Archive of the Society for the Protection of Science and Learning

Archive Collection

Scope and Content

The papers of the Society include:  

  • General files on the foundation and early years of the Society, reports and minutes of its committees and other meetings.
  • Correspondence with the Society's councillors and officers.
  • Financial records, including ledgers and annual balance sheets form 1933 to 1977.
  • Subject files, arranged alphabetically by file title, including correspondence concerning the Society's main fund-raising appeals in the 1930s, papers relating to the 1940 internment crisis, and extensive lists and indexes of refugee scholars, arranged by subject, nationality and religion.
  • Correspondence with British organisations, which reflects the Society's co-operation with other national and local refugee organisations, national societies, government ministries, universities and colleges; and with Austrian, German, Czech and Polish support groups based in Britain.
  • Correspondence with overseas organisations, which throws light on the Society's links with international institutions such as the League of Nations and with refugee and other organisations in many countries, notably France, Sweden, Switzerland and the United States.
  • Correspondence with individuals who helped the Society.
  • Publications about refugee problems.
  • Personal files on scholars assisted by the Society, which form the core of the archive. They are arranged alphabetically by person within subject discipline, from Archaeology to Theology with a medical sciences sub-series. The case files typically contain curricula vitae and references for the scholars, and correspondence relating to their removal from their country of origin and to their search for new employment. In some cases correspondence continued for many years, and files frequently include later press-cuttings and obituaries. The files thus contain a wealth of biographical information on a number of refugees, including many of the most eminent scholars in their fields.
  • Files containing correspondence with the Home Office on the naturalisation of foreign scholars, and files of articles and pamphlets published by the scholars.
  • Case files of individuals who applied to the Society, but who were not registered with or funded by them. These include academics who found other means of support, university research assistants and technicians, teachers in non-university institutions, and professional writers and lawyers.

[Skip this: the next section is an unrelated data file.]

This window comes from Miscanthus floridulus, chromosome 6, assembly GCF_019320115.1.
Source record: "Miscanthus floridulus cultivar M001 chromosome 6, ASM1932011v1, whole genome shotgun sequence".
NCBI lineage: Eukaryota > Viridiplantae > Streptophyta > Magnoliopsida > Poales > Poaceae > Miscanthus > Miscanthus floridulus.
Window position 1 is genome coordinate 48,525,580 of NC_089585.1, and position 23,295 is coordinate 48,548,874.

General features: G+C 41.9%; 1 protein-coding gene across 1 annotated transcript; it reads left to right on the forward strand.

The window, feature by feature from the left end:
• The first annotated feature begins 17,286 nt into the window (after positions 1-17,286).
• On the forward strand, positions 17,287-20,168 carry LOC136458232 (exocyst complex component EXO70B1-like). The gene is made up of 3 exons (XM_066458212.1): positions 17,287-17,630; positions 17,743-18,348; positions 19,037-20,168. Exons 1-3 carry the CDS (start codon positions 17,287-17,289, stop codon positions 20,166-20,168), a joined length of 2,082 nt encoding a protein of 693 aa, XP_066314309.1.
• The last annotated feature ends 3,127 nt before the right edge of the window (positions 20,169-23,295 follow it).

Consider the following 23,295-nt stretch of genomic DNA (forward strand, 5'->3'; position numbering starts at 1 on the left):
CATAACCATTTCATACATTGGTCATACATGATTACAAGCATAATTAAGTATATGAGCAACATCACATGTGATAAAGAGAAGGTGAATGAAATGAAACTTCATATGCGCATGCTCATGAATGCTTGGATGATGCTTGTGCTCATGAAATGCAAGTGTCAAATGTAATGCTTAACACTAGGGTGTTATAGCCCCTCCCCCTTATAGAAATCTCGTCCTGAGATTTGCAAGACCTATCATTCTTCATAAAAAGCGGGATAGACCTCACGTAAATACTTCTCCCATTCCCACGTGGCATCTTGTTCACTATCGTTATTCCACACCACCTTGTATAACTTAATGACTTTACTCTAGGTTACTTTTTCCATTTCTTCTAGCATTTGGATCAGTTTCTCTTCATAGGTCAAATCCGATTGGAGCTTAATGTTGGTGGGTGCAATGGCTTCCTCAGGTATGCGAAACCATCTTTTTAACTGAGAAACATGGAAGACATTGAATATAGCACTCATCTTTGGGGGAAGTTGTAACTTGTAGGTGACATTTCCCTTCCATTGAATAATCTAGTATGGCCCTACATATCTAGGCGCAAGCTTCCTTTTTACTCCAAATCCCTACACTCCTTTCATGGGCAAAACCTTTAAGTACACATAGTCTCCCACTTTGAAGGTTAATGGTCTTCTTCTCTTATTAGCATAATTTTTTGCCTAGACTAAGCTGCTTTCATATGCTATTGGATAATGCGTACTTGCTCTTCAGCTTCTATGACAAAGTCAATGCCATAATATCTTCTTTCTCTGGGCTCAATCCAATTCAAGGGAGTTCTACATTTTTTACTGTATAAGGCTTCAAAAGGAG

The Society's history to 1958 was written by Lord Beveridge, and published as A defence of free learning (London, 1959). Sir Norman Bentwich's book, The rescue and achievement of refugee scholars (Amsterdam, 1953), sets the Society's work in the wider context of refugee assistance movements, although with some factual inaccuracies. Readers will also find useful information in the three volume International Biographical Dictionary of Central European Emigrs 1933-45, ed. H.A. Strauss and W. Rder (Munich, 1980-3).

Administrative / Biographical History

The Society for the Protection of Science and Leaning was founded in 1933 as the Academic Assistance Council, by a small group of academics. Aware of the potentially large-scale dismissal of university teachers by the Nazi regime in Germany, the council aimed to provide short-term grants for refugee lecturers, and to help them in finding new employment. This operation was funded with money raised by appeals to the academic community and others in Britain. In 1936, faced with growing demands on its services, the Council was more formally re-established as the Society for the Protection of Science and Learning, with an advisory council, executive committee, grants allocation committee, and a small secretariat. By the outbreak of war, some 2000 individuals had been registered with the Society, the German refugees now being joined by those from Austria, Italy, Spain and a few from Soviet Russia. During the war years, the Society moved to Cambridge. Its financial support for refugees was largely taken over by the government through the Central Committee for Refugees. The Society could therefore devote its energies to finding war work for its grantees, and to alleviating the effects of the internment regulations on the many foreign scholars resident in Britain. The Society has maintained a continuous existence since 1945 assisting successive groups of emigr scholars from Hungary, Poland, Chile, South Africa and many other countries. In 1959 the Society was again reconstituted, this time as a registered company run by a council of management evolved form the previous executive committee. It is now called CARA (Council for Assisting Refugee Academics).

Conditions Governing Access

Entry to read in the Library is permitted only on presentation of a valid reader's card (for admissions procedures see http://www.bodleian.ox.ac.uk/specialcollections).

The Society's prior permission to use any information from the archive in published work, should be sought from the Society's Secretary.

Written permission should also be sought for access to material less than 30 years old, and to files relating to living persons.

Acquisition Information

The bulk of the archive was deposited in the Library in 1958, for the use of Lord Beveridge. It was given to the Library in 1969, and has been augmented from time to time with batches of more recent papers, most recently with the case files of refugees from the Hungarian crisis of 1956.

Note

Collection level description created by Emily Tarrant, Department of Special Collections and Western Manuscripts.

Other Finding Aids

A full catalogue is available in the Library. An online catalogue will shortly be available ( http://www.bodleian.ox.ac.uk/specialcollectionswmss/online/online.htm).